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Exercise plan 12 weeks after pregnancy

If you want to do high effort activities, wait until at least 12 weeks after giving birth.

High effort activities include:

  • running and jogging
  • abdominal crunches
  • fitness training - such as circuit training or weightlifting

Before starting intense exercise

Having a baby changes your body. This can affect how soon you can do high-intensity and high-impact activities.

Pelvic floor muscles

Avoid high-intensity and high-impact activity until your pelvic muscles are stronger.

If you do high effort exercise with a weak pelvic floor, you could cause damage you cannot reverse.

How to do pelvic floor exercises

Pregnancy weight

Start with low-impact activity if you are a higher weight for your height (BMI) after pregnancy.

Low-impact activity includes:

  • fast walking
  • swimming

These exercises put less strain on your joints and pelvic supports.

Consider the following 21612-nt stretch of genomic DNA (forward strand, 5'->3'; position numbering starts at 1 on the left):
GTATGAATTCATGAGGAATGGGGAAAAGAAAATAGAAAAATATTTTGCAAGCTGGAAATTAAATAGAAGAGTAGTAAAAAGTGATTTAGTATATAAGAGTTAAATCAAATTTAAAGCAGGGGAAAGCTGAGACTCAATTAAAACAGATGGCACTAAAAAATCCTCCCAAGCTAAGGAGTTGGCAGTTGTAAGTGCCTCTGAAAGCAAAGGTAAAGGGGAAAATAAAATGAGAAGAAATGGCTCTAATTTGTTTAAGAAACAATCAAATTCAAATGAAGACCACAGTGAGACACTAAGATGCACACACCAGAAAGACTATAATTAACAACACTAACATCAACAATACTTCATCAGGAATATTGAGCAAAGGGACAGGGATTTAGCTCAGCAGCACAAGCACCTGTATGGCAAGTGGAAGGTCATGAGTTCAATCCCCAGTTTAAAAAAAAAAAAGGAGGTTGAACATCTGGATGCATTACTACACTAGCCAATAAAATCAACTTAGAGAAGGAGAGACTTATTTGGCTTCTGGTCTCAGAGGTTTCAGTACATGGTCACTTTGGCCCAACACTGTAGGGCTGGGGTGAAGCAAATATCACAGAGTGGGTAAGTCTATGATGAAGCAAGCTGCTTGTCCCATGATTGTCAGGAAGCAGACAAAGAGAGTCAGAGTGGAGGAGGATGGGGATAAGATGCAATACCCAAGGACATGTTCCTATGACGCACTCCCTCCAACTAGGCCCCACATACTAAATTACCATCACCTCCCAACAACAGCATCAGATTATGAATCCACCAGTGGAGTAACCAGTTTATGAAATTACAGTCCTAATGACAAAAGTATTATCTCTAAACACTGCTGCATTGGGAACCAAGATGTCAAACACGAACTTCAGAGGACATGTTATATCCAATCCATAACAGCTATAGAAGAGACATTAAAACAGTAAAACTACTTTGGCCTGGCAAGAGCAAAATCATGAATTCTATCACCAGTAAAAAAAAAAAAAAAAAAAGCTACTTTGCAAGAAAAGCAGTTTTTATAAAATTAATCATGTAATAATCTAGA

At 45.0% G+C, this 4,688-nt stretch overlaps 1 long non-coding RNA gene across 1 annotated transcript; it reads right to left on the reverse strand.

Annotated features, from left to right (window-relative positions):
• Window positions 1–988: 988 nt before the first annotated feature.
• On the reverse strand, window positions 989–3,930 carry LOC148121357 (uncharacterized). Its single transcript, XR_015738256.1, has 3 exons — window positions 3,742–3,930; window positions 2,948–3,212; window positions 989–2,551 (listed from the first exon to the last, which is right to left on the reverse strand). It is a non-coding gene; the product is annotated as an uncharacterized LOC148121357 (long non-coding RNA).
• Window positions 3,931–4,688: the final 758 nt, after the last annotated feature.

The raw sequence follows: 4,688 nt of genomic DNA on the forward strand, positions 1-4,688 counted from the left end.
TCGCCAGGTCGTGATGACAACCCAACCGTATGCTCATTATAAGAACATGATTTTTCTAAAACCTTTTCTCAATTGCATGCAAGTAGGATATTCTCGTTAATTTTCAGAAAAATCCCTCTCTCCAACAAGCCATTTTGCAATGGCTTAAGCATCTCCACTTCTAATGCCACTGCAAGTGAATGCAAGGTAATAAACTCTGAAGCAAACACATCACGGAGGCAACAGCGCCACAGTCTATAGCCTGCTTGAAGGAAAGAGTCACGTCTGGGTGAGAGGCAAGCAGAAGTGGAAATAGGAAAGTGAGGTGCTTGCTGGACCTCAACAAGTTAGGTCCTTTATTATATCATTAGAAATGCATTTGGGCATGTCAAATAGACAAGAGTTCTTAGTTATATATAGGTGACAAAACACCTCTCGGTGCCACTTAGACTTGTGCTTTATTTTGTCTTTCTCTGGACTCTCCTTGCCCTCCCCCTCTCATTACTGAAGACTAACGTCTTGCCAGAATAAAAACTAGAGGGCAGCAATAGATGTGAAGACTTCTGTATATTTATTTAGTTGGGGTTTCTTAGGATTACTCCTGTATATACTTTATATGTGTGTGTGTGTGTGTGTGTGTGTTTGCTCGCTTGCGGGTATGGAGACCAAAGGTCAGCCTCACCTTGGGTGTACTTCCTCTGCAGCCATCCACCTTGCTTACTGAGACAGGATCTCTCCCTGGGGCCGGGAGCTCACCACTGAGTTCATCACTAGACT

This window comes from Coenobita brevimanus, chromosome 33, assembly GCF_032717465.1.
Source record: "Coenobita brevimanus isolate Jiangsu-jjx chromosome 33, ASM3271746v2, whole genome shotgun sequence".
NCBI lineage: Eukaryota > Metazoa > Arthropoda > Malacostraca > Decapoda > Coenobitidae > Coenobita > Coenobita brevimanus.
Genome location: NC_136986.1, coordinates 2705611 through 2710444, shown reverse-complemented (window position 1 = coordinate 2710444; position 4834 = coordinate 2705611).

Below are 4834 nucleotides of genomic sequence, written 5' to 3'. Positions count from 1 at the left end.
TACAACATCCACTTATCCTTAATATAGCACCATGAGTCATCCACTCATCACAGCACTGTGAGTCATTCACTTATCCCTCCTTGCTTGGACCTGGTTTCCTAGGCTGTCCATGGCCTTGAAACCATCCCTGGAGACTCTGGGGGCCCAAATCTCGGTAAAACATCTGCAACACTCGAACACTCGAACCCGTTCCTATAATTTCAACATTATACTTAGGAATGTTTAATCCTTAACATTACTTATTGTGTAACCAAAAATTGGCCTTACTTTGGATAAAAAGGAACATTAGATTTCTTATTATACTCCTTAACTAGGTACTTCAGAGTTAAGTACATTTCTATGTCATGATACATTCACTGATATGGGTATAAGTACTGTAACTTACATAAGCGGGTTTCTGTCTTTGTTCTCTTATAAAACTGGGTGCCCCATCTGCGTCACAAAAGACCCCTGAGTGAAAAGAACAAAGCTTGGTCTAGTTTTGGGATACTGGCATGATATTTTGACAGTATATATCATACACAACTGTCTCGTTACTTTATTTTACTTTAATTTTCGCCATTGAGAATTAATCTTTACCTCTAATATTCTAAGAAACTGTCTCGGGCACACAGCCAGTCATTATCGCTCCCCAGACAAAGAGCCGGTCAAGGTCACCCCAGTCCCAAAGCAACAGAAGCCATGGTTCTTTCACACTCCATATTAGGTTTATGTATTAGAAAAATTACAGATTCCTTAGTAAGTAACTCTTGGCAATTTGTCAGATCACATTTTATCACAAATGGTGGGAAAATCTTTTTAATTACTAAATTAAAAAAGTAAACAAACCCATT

Calculate your BMI -

Diastasis recti (DRAM)

During pregnancy your tummy muscles stretch. This can create a gap through the middle of your tummy. This gap is known as diastasis recti (DRAM). In most women, this gap is normal and causes no issues.

Check for diastasis recti (DRAM)

Running and other high effort activities

High effort activities, such as running, can put your body under strain. Wait at least 12 weeks after giving birth and start gradually.

Signs you are doing too much too soon include:

  • lower back, pelvic or joint pain
  • leaking urine (pee) when running
  • a feeling of pressure or a heavy sensation in your vagina

This strain can:

  • affect your ability to recover between runs
  • cause joints and muscles to ache after runs
  • put you at a higher risk of bone stress fractures

Read more about Exercise after pregnancy

Page last reviewed: 23 August 2023
Next review due: 23 August 2026

This project has received funding from the Government of Ireland’s Sláintecare Integration Fund 2019 under Grant Agreement Number 123.